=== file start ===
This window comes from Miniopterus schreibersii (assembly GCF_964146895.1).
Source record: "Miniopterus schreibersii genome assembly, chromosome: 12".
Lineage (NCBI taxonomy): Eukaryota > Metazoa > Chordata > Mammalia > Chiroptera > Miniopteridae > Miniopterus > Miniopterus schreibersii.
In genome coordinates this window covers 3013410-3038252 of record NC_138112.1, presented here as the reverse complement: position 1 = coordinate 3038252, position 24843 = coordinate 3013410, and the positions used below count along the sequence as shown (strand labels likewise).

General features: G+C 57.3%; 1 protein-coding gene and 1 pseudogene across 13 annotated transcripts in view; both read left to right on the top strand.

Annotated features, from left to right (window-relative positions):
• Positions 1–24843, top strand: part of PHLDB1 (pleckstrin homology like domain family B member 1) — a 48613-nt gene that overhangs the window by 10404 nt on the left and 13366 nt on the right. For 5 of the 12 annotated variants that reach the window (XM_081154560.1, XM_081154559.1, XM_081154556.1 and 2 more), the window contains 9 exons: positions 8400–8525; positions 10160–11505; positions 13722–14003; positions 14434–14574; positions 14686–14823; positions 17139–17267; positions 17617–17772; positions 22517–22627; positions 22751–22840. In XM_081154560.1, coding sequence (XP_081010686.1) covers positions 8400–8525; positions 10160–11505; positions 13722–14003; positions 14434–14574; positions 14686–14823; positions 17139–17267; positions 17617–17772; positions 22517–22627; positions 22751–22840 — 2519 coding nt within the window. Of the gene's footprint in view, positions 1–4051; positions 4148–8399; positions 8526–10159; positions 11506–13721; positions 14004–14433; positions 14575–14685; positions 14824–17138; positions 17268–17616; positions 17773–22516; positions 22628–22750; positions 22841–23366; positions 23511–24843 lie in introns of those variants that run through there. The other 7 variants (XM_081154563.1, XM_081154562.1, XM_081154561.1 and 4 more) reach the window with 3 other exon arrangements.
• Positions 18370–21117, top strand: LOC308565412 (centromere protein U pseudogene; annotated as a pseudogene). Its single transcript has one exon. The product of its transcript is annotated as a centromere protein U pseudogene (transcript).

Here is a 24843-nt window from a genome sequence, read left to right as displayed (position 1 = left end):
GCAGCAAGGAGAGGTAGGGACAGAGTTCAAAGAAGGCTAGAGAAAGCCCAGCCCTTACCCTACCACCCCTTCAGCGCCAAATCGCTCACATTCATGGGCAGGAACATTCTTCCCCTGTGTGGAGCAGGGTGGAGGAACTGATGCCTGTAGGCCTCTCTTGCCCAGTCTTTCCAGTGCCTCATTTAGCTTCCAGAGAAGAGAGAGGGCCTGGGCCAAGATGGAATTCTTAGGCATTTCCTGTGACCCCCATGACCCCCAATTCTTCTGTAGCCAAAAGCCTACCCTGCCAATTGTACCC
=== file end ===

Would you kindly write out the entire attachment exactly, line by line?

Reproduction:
This window comes from Miniopterus schreibersii (assembly GCF_964146895.1).
Source record: "Miniopterus schreibersii genome assembly, chromosome: 12".
Lineage (NCBI taxonomy): Eukaryota > Metazoa > Chordata > Mammalia > Chiroptera > Miniopteridae > Miniopterus > Miniopterus schreibersii.
In genome coordinates this window covers 3013410-3038252 of record NC_138112.1, presented here as the reverse complement: position 1 = coordinate 3038252, position 24843 = coordinate 3013410, and the positions used below count along the sequence as shown (strand labels likewise).

General features: G+C 57.3%; 1 protein-coding gene and 1 pseudogene across 13 annotated transcripts in view; both read left to right on the top strand.

Annotated features, from left to right (window-relative positions):
• Positions 1–24843, top strand: part of PHLDB1 (pleckstrin homology like domain family B member 1) — a 48613-nt gene that overhangs the window by 10404 nt on the left and 13366 nt on the right. For 5 of the 12 annotated variants that reach the window (XM_081154560.1, XM_081154559.1, XM_081154556.1 and 2 more), the window contains 9 exons: positions 8400–8525; positions 10160–11505; positions 13722–14003; positions 14434–14574; positions 14686–14823; positions 17139–17267; positions 17617–17772; positions 22517–22627; positions 22751–22840. In XM_081154560.1, coding sequence (XP_081010686.1) covers positions 8400–8525; positions 10160–11505; positions 13722–14003; positions 14434–14574; positions 14686–14823; positions 17139–17267; positions 17617–17772; positions 22517–22627; positions 22751–22840 — 2519 coding nt within the window. Of the gene's footprint in view, positions 1–4051; positions 4148–8399; positions 8526–10159; positions 11506–13721; positions 14004–14433; positions 14575–14685; positions 14824–17138; positions 17268–17616; positions 17773–22516; positions 22628–22750; positions 22841–23366; positions 23511–24843 lie in introns of those variants that run through there. The other 7 variants (XM_081154563.1, XM_081154562.1, XM_081154561.1 and 4 more) reach the window with 3 other exon arrangements.
• Positions 18370–21117, top strand: LOC308565412 (centromere protein U pseudogene; annotated as a pseudogene). Its single transcript has one exon. The product of its transcript is annotated as a centromere protein U pseudogene (transcript).

Here is a 24843-nt window from a genome sequence, read left to right as displayed (position 1 = left end):
GCAGCAAGGAGAGGTAGGGACAGAGTTCAAAGAAGGCTAGAGAAAGCCCAGCCCTTACCCTACCACCCCTTCAGCGCCAAATCGCTCACATTCATGGGCAGGAACATTCTTCCCCTGTGTGGAGCAGGGTGGAGGAACTGATGCCTGTAGGCCTCTCTTGCCCAGTCTTTCCAGTGCCTCATTTAGCTTCCAGAGAAGAGAGAGGGCCTGGGCCAAGATGGAATTCTTAGGCATTTCCTGTGACCCCCATGACCCCCAATTCTTCTGTAGCCAAAAGCCTACCCTGCCAATTGTACCC